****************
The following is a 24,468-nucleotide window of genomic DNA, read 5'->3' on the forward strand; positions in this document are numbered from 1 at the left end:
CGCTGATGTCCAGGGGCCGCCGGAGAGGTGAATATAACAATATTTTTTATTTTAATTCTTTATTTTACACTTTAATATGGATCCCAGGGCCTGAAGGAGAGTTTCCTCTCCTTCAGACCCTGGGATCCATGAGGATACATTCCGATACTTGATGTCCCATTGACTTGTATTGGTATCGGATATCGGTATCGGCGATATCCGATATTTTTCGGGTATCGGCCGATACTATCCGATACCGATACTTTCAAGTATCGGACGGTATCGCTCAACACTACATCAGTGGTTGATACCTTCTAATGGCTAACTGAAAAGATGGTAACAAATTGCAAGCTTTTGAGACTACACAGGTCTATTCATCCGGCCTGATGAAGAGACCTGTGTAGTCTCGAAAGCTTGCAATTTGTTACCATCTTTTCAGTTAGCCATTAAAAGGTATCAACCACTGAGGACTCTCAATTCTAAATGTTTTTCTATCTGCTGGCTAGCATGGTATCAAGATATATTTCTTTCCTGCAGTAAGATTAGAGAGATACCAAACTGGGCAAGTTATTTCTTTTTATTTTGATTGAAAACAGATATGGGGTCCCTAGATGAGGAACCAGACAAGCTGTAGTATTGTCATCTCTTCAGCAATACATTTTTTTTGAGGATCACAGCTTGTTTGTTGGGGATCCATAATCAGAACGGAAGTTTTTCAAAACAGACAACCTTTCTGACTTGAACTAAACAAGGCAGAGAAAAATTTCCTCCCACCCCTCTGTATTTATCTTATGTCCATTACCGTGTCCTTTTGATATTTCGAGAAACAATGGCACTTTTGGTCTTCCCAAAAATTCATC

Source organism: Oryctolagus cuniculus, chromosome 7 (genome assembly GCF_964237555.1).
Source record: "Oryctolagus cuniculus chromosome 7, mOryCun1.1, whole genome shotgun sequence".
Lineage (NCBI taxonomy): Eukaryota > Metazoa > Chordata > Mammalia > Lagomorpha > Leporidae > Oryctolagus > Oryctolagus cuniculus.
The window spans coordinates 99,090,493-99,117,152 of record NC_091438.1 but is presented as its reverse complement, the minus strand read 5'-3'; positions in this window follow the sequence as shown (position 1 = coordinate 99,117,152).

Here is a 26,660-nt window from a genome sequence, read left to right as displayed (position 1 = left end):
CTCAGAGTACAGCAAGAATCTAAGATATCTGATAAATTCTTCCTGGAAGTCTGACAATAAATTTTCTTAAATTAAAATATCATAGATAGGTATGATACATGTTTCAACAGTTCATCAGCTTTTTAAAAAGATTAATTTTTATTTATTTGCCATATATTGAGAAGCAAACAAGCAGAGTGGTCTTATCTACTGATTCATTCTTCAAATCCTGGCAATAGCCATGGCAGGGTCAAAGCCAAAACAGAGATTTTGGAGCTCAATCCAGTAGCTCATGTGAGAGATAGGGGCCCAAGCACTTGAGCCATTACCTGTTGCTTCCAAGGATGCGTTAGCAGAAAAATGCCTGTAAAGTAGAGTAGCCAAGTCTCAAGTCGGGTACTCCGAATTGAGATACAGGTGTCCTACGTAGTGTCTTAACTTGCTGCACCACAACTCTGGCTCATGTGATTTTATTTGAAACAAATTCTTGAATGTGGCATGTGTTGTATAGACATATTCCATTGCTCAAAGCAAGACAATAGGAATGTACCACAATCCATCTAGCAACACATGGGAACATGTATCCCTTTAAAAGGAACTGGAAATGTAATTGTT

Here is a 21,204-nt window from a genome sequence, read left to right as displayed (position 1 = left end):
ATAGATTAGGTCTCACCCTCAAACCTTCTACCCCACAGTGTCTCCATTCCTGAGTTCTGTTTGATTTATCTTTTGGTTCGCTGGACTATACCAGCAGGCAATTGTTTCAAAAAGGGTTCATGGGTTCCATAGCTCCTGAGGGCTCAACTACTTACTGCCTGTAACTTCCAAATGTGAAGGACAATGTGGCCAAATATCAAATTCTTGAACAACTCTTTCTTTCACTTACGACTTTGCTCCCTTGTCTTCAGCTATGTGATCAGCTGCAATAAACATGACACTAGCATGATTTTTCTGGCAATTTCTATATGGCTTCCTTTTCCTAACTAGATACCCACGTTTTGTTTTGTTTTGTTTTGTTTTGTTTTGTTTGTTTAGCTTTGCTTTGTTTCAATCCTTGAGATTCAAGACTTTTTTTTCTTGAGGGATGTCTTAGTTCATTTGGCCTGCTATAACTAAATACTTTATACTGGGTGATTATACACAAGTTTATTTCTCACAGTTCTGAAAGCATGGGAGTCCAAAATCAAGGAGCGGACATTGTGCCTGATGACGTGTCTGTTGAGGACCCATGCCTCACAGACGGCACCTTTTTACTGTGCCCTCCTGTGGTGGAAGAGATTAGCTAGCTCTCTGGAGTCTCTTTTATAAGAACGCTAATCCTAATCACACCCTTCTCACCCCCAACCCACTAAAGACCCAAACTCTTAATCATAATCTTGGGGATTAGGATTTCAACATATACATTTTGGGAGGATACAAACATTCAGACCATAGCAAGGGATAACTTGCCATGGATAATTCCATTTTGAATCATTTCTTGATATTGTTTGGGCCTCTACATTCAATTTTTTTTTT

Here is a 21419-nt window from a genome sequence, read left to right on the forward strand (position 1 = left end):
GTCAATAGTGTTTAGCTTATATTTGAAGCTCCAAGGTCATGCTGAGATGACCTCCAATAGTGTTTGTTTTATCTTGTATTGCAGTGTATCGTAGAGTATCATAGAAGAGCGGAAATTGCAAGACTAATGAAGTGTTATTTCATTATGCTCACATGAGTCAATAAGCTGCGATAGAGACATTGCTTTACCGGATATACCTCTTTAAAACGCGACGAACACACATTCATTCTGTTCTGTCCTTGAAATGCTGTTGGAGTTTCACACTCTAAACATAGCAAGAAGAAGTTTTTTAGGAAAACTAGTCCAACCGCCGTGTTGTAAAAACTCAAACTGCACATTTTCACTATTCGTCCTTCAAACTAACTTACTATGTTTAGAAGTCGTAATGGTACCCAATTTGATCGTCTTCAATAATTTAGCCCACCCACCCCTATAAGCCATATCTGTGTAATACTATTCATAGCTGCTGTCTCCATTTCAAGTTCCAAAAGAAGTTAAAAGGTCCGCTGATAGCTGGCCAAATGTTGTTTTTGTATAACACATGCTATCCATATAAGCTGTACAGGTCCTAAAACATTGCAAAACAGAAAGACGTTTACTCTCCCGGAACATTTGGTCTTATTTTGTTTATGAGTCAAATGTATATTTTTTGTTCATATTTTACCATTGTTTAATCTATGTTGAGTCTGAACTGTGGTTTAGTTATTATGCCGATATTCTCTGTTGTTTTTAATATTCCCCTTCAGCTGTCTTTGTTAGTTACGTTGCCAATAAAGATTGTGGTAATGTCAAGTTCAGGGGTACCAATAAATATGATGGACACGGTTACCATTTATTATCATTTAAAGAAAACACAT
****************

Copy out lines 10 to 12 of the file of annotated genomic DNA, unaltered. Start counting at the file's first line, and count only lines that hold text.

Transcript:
ATAGATTAGGTCTCACCCTCAAACCTTCTACCCCACAGTGTCTCCATTCCTGAGTTCTGTTTGATTTATCTTTTGGTTCGCTGGACTATACCAGCAGGCAATTGTTTCAAAAAGGGTTCATGGGTTCCATAGCTCCTGAGGGCTCAACTACTTACTGCCTGTAACTTCCAAATGTGAAGGACAATGTGGCCAAATATCAAATTCTTGAACAACTCTTTCTTTCACTTACGACTTTGCTCCCTTGTCTTCAGCTATGTGATCAGCTGCAATAAACATGACACTAGCATGATTTTTCTGGCAATTTCTATATGGCTTCCTTTTCCTAACTAGATACCCACGTTTTGTTTTGTTTTGTTTTGTTTTGTTTTGTTTGTTTAGCTTTGCTTTGTTTCAATCCTTGAGATTCAAGACTTTTTTTTCTTGAGGGATGTCTTAGTTCATTTGGCCTGCTATAACTAAATACTTTATACTGGGTGATTATACACAAGTTTATTTCTCACAGTTCTGAAAGCATGGGAGTCCAAAATCAAGGAGCGGACATTGTGCCTGATGACGTGTCTGTTGAGGACCCATGCCTCACAGACGGCACCTTTTTACTGTGCCCTCCTGTGGTGGAAGAGATTAGCTAGCTCTCTGGAGTCTCTTTTATAAGAACGCTAATCCTAATCACACCCTTCTCACCCCCAACCCACTAAAGACCCAAACTCTTAATCATAATCTTGGGGATTAGGATTTCAACATATACATTTTGGGAGGATACAAACATTCAGACCATAGCAAGGGATAACTTGCCATGGATAATTCCATTTTGAATCATTTCTTGATATTGTTTGGGCCTCTACATTCAATTTTTTTTTT

Here is a 21419-nt window from a genome sequence, read left to right on the forward strand (position 1 = left end):
GTCAATAGTGTTTAGCTTATATTTGAAGCTCCAAGGTCATGCTGAGATGACCTCCAATAGTGTTTGTTTTATCTTGTATTGCAGTGTATCGTAGAGTATCATAGAAGAGCGGAAATTGCAAGACTAATGAAGTGTTATTTCATTATGCTCACATGAGTCAATAAGCTGCGATAGAGACATTGCTTTACCGGATATACCTCTTTAAAACGCGACGAACACACATTCATTCTGTTCTGTCCTTGAAATGCTGTTGGAGTTTCACACTCTAAACATAGCAAGAAGAAGTTTTTTAGGAAAACTAGTCCAACCGCCGTGTTGTAAAAACTCAAACTGCACATTTTCACTATTCGTCCTTCAAACTAACTTACTATGTTTAGAAGTCGTAATGGTACCCAATTTGATCGTCTTCAATAATTTAGCCCACCCACCCCTATAAGCCATATCTGTGTAATACTATTCATAGCTGCTGTCTCCATTTCAAGTTCCAAAAGAAGTTAAAAGGTCCGCTGATAGCTGGCCAAATGTTGTTTTTGTATAACACATGCTATCCATATAAGCTGTACAGGTCCTAAAACATTGCAAAACAGAAAGACGTTTACTCTCCCGGAACATTTGGTCTTATTTTGTTTATGAGTCAAATGTATATTTTTTGTTCATATTTTACCATTGTTTAATCTATGTTGAGTCTGAACTGTGGTTTAGTTATTATGCCGATATTCTCTGTTGTTTTTAATATTCCCCTTCAGCTGTCTTTGTTAGTTACGTTGCCAATAAAGATTGTGGTAATGTCAAGTTCAGGGGTACCAATAAATATGATGGACACGGTTACCATTTATTATCATTTAAAGAAAACACAT